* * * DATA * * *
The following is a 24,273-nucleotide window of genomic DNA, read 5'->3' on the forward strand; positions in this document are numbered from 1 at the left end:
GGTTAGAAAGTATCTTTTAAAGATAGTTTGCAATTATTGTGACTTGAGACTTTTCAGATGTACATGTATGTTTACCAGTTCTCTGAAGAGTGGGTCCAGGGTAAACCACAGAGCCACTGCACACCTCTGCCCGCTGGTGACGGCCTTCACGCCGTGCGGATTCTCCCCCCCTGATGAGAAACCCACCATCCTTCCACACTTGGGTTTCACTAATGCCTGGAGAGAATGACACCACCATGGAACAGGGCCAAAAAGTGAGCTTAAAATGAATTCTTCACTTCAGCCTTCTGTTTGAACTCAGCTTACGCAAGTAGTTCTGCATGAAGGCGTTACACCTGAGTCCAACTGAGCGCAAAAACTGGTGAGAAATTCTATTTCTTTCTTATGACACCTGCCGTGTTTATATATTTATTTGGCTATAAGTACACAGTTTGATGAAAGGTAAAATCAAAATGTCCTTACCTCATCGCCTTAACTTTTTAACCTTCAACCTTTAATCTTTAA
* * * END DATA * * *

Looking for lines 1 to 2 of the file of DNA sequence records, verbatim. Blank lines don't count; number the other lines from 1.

The following is a 24,273-nucleotide window of genomic DNA, read 5'->3' on the forward strand; positions in this document are numbered from 1 at the left end:
GGTTAGAAAGTATCTTTTAAAGATAGTTTGCAATTATTGTGACTTGAGACTTTTCAGATGTACATGTATGTTTACCAGTTCTCTGAAGAGTGGGTCCAGGGTAAACCACAGAGCCACTGCACACCTCTGCCCGCTGGTGACGGCCTTCACGCCGTGCGGATTCTCCCCCCCTGATGAGAAACCCACCATCCTTCCACACTTGGGTTTCACTAATGCCTGGAGAGAATGACACCACCATGGAACAGGGCCAAAAAGTGAGCTTAAAATGAATTCTTCACTTCAGCCTTCTGTTTGAACTCAGCTTACGCAAGTAGTTCTGCATGAAGGCGTTACACCTGAGTCCAACTGAGCGCAAAAACTGGTGAGAAATTCTATTTCTTTCTTATGACACCTGCCGTGTTTATATATTTATTTGGCTATAAGTACACAGTTTGATGAAAGGTAAAATCAAAATGTCCTTACCTCATCGCCTTAACTTTTTAACCTTCAACCTTTAATCTTTAA